Plaintiff's pleadings indicate that, following the remand, he filed two requests for access to fingerprint and DNA evidence in the Cook County Circuit Court. In 2006, he filed a petition under 725 ILCS 5/116-3 seeking access to the evidence. (Petition not in record). Section 5/116-3 allows post-conviction access to evidence in certain situations. In 2008, he filed a motion to conduct discovery in his post-conviction case, again seeking access to the fingerprint and DNA evidence. (Complaint, Exh. B.) Plaintiff stated in that motion that, in 2007, his attorney in his cirminal case was granted limited access to a box of evidence that contained fingerprint and DNA evidence collected from the Buick and that the evidence was still intact. (Id.) Plaintiff also stated that he was filing his request as a discovery motion because he knew that the access to evidence allowed under section 5/116-3 did not apply to persons who pleaded guilty. (Complaint, Exh. B at 2.)
Section 5/116-3 states that a person convicted in Illinois may seek post-conviction access to fingerprint and DNA evidence for testing that was not available at the time of conviction. To obtain such access, the movant must make a prima facie showing that "identity was the issue in the trial which resulted in his or her conviction." 725 ILCS 5/116-3(b)(1). In People v. O'Connell, 227 Ill.2d 31, 879 N.E.2d 315, 319 (Ill. 2007). the Illinois Supreme Court held that "defendants who plead guilty may not avail themselves of section 116-3." The court reasoned that "those defendants... have not contested their identity at trial." Id.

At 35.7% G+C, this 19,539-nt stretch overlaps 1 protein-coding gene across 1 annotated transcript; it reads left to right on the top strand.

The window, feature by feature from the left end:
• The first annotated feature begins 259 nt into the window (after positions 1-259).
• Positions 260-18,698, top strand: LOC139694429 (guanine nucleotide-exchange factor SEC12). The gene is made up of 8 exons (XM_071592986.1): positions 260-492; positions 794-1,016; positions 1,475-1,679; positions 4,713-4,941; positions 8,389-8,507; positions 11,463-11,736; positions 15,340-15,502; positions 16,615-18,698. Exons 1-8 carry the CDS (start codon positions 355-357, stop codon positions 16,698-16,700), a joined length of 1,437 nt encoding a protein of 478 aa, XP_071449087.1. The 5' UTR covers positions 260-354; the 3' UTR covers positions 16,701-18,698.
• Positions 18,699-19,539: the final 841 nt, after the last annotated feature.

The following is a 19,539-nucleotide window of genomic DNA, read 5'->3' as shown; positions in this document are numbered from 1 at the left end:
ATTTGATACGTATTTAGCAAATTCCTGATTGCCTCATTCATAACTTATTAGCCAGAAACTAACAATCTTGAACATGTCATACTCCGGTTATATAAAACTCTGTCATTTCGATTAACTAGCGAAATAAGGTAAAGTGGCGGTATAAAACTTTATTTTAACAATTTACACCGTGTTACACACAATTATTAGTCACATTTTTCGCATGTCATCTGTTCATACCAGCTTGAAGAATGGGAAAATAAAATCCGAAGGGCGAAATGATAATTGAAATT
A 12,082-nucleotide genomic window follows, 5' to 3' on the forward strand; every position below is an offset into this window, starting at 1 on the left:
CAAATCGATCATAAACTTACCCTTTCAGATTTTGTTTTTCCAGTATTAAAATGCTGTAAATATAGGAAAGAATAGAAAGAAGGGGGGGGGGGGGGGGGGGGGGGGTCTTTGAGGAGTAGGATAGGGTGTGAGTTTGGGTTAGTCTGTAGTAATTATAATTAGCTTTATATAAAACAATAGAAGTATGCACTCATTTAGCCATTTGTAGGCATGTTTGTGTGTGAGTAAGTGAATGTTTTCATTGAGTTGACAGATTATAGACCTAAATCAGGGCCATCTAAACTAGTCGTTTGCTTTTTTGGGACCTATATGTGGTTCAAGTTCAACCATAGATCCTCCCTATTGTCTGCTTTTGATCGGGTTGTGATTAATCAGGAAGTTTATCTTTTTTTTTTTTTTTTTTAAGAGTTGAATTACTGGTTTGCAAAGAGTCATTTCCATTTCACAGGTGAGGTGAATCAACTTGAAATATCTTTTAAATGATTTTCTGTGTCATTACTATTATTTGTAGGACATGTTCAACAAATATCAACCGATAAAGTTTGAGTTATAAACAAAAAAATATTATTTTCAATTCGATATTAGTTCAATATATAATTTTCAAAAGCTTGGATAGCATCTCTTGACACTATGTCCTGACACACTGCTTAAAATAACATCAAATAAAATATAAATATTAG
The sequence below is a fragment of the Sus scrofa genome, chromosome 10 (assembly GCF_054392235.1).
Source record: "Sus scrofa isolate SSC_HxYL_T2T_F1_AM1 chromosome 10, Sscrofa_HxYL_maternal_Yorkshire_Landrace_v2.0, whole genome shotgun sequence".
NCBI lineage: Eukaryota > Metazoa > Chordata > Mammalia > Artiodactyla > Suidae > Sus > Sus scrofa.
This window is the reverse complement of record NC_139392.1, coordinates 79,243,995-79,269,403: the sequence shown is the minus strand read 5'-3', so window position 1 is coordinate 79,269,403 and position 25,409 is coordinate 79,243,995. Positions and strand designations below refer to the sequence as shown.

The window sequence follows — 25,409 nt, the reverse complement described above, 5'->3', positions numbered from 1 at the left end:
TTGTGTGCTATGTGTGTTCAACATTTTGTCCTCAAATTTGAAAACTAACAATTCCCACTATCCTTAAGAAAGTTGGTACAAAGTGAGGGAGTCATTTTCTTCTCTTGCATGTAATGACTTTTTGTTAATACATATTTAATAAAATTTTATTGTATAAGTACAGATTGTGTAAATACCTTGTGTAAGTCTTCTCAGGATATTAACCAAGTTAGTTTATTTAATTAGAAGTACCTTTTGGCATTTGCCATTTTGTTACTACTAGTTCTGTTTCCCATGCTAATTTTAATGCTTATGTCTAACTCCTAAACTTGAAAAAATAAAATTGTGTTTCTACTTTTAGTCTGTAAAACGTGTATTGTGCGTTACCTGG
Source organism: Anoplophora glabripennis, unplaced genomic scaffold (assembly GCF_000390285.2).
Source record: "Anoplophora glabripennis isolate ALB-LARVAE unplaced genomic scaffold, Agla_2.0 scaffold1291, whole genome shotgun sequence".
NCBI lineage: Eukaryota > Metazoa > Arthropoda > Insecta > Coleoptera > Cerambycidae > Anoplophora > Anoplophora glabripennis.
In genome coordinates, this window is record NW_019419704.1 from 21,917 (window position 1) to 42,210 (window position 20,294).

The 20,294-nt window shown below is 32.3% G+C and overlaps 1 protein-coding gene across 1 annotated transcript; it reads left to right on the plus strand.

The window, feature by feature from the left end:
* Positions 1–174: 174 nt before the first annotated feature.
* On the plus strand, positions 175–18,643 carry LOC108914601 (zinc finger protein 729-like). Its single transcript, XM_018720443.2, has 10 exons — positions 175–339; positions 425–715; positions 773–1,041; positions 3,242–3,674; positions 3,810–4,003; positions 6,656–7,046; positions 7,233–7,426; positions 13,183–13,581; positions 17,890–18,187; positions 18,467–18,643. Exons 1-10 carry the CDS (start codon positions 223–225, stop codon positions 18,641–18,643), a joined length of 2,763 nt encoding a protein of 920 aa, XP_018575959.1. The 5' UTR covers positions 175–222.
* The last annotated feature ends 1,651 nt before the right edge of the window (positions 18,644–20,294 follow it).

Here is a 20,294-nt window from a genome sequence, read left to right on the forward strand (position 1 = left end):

At a hearing in February 2009, the Cook County Circuit Court denied Plaintiff's discovery motion. (Complaint, Exh. C, Copy of 2/27/09 Hearing.) The state trial court held that, because Plaintiff pleaded guilty, he could not seek access to such evidence under 5/116-3, and that he could not seek the same relief through a discovery motion in his post-conviction proceeding under 735 ILCS 5/122-6. (Id. at 9-10.)